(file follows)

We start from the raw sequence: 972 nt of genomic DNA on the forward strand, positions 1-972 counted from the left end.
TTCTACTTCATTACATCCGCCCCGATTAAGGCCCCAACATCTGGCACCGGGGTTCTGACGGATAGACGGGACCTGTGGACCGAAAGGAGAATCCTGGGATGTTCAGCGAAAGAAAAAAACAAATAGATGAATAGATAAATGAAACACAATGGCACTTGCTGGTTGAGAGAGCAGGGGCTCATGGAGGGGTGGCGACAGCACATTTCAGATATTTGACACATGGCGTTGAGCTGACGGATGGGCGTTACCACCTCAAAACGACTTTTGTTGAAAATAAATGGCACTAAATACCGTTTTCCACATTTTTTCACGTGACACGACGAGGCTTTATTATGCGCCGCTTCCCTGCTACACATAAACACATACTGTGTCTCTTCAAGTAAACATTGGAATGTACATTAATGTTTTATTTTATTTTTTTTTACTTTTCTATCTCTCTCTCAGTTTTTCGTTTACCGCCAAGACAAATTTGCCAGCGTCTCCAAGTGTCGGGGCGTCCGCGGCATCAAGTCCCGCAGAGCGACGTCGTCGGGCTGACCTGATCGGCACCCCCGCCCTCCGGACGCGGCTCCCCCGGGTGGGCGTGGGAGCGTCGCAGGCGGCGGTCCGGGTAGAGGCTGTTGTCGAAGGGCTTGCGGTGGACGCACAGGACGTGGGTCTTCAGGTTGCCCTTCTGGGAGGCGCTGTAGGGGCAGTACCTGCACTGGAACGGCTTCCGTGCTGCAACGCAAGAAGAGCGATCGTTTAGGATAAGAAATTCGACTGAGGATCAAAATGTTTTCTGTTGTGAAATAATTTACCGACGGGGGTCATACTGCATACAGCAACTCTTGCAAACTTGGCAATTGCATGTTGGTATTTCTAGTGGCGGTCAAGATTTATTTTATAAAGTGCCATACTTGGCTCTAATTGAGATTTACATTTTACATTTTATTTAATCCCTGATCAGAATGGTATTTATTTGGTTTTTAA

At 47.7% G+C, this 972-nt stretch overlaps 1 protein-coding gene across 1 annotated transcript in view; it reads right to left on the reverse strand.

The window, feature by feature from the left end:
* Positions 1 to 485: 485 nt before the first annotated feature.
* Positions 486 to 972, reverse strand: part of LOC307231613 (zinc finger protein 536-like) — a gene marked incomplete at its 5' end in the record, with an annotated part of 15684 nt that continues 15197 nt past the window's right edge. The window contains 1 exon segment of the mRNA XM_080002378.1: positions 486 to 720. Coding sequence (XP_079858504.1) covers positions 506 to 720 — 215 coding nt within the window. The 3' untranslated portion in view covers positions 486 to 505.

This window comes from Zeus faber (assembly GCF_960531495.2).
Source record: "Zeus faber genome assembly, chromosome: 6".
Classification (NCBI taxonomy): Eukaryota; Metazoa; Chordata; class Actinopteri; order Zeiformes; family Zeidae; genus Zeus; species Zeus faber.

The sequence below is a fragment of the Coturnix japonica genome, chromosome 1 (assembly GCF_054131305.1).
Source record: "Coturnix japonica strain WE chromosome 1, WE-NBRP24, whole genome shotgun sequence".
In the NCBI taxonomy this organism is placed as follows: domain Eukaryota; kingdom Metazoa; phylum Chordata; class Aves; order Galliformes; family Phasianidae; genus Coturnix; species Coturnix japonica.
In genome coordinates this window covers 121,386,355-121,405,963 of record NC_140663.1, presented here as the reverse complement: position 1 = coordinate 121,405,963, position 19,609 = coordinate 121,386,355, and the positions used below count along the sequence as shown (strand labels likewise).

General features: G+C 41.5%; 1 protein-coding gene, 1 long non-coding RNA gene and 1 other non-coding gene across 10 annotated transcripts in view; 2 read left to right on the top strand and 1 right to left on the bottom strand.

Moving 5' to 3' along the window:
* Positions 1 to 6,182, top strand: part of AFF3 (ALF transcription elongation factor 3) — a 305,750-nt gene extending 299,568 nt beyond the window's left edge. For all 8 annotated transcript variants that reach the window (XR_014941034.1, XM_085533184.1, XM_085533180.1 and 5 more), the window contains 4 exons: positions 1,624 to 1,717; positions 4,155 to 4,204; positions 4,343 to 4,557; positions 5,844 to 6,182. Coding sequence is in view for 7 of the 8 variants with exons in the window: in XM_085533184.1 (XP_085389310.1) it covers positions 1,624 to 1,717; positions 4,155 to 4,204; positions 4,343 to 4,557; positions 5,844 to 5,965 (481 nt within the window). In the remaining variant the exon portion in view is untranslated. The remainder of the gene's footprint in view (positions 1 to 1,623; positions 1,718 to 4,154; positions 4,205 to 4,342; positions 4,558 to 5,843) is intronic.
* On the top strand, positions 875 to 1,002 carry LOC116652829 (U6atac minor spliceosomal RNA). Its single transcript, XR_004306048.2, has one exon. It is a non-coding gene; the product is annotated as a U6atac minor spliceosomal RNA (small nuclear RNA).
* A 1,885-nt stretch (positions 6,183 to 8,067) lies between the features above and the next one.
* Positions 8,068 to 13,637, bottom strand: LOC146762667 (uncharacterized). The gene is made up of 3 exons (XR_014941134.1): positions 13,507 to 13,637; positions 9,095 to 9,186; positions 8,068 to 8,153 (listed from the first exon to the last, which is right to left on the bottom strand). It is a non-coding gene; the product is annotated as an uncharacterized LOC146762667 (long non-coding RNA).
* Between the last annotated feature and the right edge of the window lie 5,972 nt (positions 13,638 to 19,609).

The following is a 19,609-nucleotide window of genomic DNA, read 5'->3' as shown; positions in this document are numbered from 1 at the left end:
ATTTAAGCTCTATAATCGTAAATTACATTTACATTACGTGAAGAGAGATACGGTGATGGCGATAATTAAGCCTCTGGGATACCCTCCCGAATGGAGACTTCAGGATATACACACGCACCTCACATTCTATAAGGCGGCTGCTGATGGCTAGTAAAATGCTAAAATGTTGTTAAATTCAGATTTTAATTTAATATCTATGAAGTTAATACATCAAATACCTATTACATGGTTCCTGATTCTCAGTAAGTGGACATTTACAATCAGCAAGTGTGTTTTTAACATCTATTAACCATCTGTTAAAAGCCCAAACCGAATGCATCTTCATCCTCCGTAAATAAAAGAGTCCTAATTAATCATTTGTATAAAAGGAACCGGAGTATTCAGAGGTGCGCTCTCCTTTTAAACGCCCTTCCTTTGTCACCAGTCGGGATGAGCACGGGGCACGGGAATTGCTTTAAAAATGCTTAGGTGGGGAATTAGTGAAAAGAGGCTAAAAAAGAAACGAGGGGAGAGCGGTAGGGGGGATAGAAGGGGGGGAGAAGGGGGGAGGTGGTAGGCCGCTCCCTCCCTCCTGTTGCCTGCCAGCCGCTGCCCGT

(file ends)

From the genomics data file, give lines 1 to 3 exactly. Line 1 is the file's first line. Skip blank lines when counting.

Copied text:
We start from the raw sequence: 972 nt of genomic DNA on the forward strand, positions 1-972 counted from the left end.
TTCTACTTCATTACATCCGCCCCGATTAAGGCCCCAACATCTGGCACCGGGGTTCTGACGGATAGACGGGACCTGTGGACCGAAAGGAGAATCCTGGGATGTTCAGCGAAAGAAAAAAACAAATAGATGAATAGATAAATGAAACACAATGGCACTTGCTGGTTGAGAGAGCAGGGGCTCATGGAGGGGTGGCGACAGCACATTTCAGATATTTGACACATGGCGTTGAGCTGACGGATGGGCGTTACCACCTCAAAACGACTTTTGTTGAAAATAAATGGCACTAAATACCGTTTTCCACATTTTTTCACGTGACACGACGAGGCTTTATTATGCGCCGCTTCCCTGCTACACATAAACACATACTGTGTCTCTTCAAGTAAACATTGGAATGTACATTAATGTTTTATTTTATTTTTTTTTACTTTTCTATCTCTCTCTCAGTTTTTCGTTTACCGCCAAGACAAATTTGCCAGCGTCTCCAAGTGTCGGGGCGTCCGCGGCATCAAGTCCCGCAGAGCGACGTCGTCGGGCTGACCTGATCGGCACCCCCGCCCTCCGGACGCGGCTCCCCCGGGTGGGCGTGGGAGCGTCGCAGGCGGCGGTCCGGGTAGAGGCTGTTGTCGAAGGGCTTGCGGTGGACGCACAGGACGTGGGTCTTCAGGTTGCCCTTCTGGGAGGCGCTGTAGGGGCAGTACCTGCACTGGAACGGCTTCCGTGCTGCAACGCAAGAAGAGCGATCGTTTAGGATAAGAAATTCGACTGAGGATCAAAATGTTTTCTGTTGTGAAATAATTTACCGACGGGGGTCATACTGCATACAGCAACTCTTGCAAACTTGGCAATTGCATGTTGGTATTTCTAGTGGCGGTCAAGATTTATTTTATAAAGTGCCATACTTGGCTCTAATTGAGATTTACATTTTACATTTTATTTAATCCCTGATCAGAATGGTATTTATTTGGTTTTTAA

At 47.7% G+C, this 972-nt stretch overlaps 1 protein-coding gene across 1 annotated transcript in view; it reads right to left on the reverse strand.